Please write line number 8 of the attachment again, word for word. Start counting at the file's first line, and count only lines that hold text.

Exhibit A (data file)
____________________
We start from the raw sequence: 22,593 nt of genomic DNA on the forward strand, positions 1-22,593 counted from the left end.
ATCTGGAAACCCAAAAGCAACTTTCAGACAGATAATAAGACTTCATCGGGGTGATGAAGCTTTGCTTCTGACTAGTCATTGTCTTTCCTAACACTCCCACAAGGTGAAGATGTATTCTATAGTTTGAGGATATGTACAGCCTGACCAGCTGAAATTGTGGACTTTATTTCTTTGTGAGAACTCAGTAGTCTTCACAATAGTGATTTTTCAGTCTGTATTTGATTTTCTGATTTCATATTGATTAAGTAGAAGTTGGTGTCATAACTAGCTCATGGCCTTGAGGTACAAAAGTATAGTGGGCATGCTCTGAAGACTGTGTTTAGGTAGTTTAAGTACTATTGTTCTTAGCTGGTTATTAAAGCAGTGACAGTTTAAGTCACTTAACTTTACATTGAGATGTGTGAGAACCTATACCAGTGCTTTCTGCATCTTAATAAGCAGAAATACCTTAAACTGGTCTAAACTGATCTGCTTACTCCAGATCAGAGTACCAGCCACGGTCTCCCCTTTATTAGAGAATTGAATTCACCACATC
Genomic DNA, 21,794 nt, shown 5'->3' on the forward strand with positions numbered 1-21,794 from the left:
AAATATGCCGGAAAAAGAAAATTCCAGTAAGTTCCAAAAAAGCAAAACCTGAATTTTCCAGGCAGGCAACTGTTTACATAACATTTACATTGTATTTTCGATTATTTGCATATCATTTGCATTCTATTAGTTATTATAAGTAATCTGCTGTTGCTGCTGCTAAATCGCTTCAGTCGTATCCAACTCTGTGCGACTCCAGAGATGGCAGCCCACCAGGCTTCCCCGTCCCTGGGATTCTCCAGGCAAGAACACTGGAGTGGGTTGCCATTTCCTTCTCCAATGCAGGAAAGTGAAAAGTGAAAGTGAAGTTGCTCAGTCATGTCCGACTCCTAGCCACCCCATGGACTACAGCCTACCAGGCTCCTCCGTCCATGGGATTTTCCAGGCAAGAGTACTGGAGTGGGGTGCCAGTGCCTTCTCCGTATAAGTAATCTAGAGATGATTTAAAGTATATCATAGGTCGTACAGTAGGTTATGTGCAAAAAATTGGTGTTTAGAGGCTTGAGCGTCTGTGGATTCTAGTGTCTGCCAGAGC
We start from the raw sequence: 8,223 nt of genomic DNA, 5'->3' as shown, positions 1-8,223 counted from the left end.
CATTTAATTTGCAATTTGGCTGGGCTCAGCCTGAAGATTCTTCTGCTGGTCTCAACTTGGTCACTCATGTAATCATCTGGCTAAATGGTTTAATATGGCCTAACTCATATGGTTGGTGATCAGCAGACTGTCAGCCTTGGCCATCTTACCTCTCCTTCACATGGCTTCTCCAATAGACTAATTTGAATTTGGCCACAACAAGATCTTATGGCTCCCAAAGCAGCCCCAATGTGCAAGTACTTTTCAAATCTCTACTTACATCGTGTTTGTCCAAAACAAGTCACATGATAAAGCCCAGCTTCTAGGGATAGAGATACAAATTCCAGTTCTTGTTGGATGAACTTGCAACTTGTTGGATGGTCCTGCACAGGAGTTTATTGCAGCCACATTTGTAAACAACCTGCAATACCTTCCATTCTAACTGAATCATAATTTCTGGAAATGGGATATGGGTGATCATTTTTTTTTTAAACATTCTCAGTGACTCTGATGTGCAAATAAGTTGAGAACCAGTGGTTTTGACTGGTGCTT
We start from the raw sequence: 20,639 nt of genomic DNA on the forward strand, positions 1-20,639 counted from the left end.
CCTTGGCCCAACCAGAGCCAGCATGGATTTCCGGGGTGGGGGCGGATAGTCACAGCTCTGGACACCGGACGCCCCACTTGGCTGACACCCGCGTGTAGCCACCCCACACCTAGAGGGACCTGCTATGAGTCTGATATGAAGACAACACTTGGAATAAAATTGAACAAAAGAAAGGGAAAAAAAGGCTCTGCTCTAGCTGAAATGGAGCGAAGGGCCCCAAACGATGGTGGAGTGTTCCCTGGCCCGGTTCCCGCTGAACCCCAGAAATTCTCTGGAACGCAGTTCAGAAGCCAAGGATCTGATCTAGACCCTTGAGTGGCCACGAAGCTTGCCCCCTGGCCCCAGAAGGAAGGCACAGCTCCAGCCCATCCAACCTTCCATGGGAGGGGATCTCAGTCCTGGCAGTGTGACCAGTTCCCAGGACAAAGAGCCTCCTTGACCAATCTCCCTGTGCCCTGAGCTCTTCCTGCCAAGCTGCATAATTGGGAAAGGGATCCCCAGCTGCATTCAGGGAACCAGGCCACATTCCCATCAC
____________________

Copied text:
CCTTGGCCCAACCAGAGCCAGCATGGATTTCCGGGGTGGGGGCGGATAGTCACAGCTCTGGACACCGGACGCCCCACTTGGCTGACACCCGCGTGTAGCCACCCCACACCTAGAGGGACCTGCTATGAGTCTGATATGAAGACAACACTTGGAATAAAATTGAACAAAAGAAAGGGAAAAAAAGGCTCTGCTCTAGCTGAAATGGAGCGAAGGGCCCCAAACGATGGTGGAGTGTTCCCTGGCCCGGTTCCCGCTGAACCCCAGAAATTCTCTGGAACGCAGTTCAGAAGCCAAGGATCTGATCTAGACCCTTGAGTGGCCACGAAGCTTGCCCCCTGGCCCCAGAAGGAAGGCACAGCTCCAGCCCATCCAACCTTCCATGGGAGGGGATCTCAGTCCTGGCAGTGTGACCAGTTCCCAGGACAAAGAGCCTCCTTGACCAATCTCCCTGTGCCCTGAGCTCTTCCTGCCAAGCTGCATAATTGGGAAAGGGATCCCCAGCTGCATTCAGGGAACCAGGCCACATTCCCATCAC